Hope From Hurt

On October 27, eleven people were killed while praying during Shabbat morning services in Pittsburgh. It was a tragic event, and as happens with all events like these there was an outpouring of support towards the Tree of Life Congregation, all giving their thoughts, prayers, and hope.

Over the summer, five people were killed in the offices of The Capital in Annapolis, MD. Again, people sent their thoughts, prayers, and hope.

Then there was Parkland, Las Vegas, Newtown, and too many more before. Each one of those was followed with the exact same thoughts, prayers, and calls for hope.

Everyone always says “Thoughts and prayers aren’t enough,” and they aren’t wrong. But why must hope only seem to come up in times of tragedy? It’s always when something negative happens that we talk about having hope and for things to get better. And I get it, hope is especially needed when we come upon those times, but why can’t we just always have hope? Webster’s Dictionary defines “hope” as a feeling of expectation and desire for a certain thing to happen. And in times of tragedy, we certainly desire for things to happen, for them to get better. But we can always want things to happen; we shouldn’t have to be hurting to have hope.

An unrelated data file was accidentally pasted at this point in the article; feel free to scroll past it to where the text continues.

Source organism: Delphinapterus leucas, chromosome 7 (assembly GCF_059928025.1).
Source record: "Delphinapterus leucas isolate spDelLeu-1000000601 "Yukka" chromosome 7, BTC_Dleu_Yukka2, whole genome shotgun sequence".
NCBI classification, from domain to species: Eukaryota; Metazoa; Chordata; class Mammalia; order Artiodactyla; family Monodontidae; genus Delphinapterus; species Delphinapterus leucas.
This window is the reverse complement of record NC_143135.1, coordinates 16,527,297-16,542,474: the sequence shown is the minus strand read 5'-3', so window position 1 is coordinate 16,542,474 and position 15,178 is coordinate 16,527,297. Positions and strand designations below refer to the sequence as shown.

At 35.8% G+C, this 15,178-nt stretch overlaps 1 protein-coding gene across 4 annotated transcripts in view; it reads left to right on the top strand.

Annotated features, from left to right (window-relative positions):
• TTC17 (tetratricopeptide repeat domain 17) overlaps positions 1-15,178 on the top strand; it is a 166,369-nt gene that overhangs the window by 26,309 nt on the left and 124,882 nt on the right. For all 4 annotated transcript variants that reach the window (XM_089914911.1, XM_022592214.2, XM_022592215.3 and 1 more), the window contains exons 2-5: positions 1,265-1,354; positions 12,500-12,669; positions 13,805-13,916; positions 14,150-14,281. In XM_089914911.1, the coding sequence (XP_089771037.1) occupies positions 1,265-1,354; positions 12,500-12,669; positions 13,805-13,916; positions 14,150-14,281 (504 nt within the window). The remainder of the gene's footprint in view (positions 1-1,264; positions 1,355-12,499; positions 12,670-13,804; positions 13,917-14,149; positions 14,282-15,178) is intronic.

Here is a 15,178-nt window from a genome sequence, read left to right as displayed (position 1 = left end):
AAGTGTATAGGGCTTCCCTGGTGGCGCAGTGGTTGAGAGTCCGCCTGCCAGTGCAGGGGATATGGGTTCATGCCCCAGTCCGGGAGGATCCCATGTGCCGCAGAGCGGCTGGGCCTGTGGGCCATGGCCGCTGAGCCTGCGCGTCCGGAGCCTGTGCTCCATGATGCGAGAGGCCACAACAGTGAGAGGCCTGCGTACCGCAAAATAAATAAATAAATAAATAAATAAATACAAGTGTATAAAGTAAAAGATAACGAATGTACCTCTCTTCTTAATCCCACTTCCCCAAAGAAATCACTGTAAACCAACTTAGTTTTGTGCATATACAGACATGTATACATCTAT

I want us to try and have hope always, not just when we hurt. I want us as a nation to try and always have a sense of positivity and look towards better, brighter times. We should always embrace each other with love, kindness and be there for each other. Hope doesn’t come from hurt, it comes from love.